7 Ways to Up-cycle a Broken Mirror

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Aug 21, 2012 | Sayward Rebhal

A DIY mosaic garden ornament gleams with pieces of broken mirror. (the1pony/flickr creative commons)We all know that breaking a mirror is said to bring on bad luck, but personally, I’m much less concerned about a supposed seven-year slump than I am about the fact that I can’t recycle all those reflective shards. That’s right, mirrors are not recyclable, because they’re made from chemically treated glass. So what’s a person to do if ever their mirror has a little accident? Well as it turns out, all sorts of things! Like . . .

1. Mosaic: This is the most common, and most obvious, project choice for a broken mirror. The reflective effect is just lovely, on photo frames, DIY disco balls, table tops, garden stepping stones, and anything else you can imagine. Homemade mosaic is actually very easy, all you need is a pair of tile nippers, an adhesive, and some grout. For inspiration, check out this amazing mirror mosaic fence on Hometalk. Why not go all out when installing a fence?

2. Backsplash: Similar to mosaic, you can use your mirrored pieces to create a super unique backsplash in your kitchen, bathroom, or even along a windowsill. The size of the space will depend on how much you have to work with, but you can always mix in pieces of glass or tile, or you can use the mirrors in a small, accent area. I love that with this backsplash project I have the option of either doing it myself or working with a Portland tile contractor.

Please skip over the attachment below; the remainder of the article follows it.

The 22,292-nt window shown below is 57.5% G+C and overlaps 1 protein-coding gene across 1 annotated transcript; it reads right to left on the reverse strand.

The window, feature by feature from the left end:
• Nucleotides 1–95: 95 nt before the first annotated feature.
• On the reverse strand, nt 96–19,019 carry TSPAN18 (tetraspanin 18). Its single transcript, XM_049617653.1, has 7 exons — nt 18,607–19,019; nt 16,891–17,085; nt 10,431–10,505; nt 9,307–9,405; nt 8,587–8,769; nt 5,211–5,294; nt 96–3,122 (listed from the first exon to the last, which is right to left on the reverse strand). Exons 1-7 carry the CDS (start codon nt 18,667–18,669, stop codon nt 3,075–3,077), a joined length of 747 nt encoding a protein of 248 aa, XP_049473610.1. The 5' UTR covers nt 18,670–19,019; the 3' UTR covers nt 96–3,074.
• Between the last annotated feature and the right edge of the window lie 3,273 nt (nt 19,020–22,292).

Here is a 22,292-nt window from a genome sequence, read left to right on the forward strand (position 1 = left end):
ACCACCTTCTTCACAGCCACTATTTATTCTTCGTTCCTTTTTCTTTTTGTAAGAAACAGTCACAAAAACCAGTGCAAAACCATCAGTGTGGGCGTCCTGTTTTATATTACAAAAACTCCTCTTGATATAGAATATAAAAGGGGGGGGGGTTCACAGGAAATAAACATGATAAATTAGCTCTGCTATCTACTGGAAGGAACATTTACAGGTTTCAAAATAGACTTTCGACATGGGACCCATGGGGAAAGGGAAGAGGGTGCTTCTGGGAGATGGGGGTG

3. Compact: Use a little mints tin, or any other small container, to make your own custom compact. Just glue a piece of the mirror to the inside of the top, then decorate the outside however you like. You can even store an eye shadow or lip tint in there. It is just perfect for a girl on the go.

4. Portable Hand Mirror: Even easier than a compact, you can make an asymmetrical hand mirror that slips easily into your purse. Start with a nicely-shaped piece of mirror. For a decorative backing, find a pretty picture (or if you want to get whimsical, a handwritten poem), cut to fit the mirror, and glue onto the back. Use self-hardening craft clay around the edges to prevent any poking. This simple craft would make a GREAT gift. You also can transform a larger piece into a wall-mounted mirror.

5. Ornament: Just the same as the hand mirrors above, but in this case you can glue festive wrapping paper onto the backs of each piece. Instead of craft clay, use thick glittery puff paint to soften the edges. Finally, affix a pretty ribbon to the top, and you’ve got yourself a gorgeous ornament. Another excellent gift!

6. Diorama: Continuing with the holiday theme, you can use larger pieces of glass to act as “frozen ponds” in the table-top town scenes that are so popular around the holidays. Make sure to protect the edges if you’ll be doing this project with children.

7. Wind chime: Mirror glass makes a perfect wind chime because the gentle clinking sounds so lovely, and because it also doubles as a sun catcher, snatching up rays of sunlight and scattering prisms everywhere. You can also bring it inside and use it as a pretty mobile. Without any wind it wouldn’t make noise, but hung in front of a window it would still send rainbows across a child’s room.

Updated May 6, 2018.

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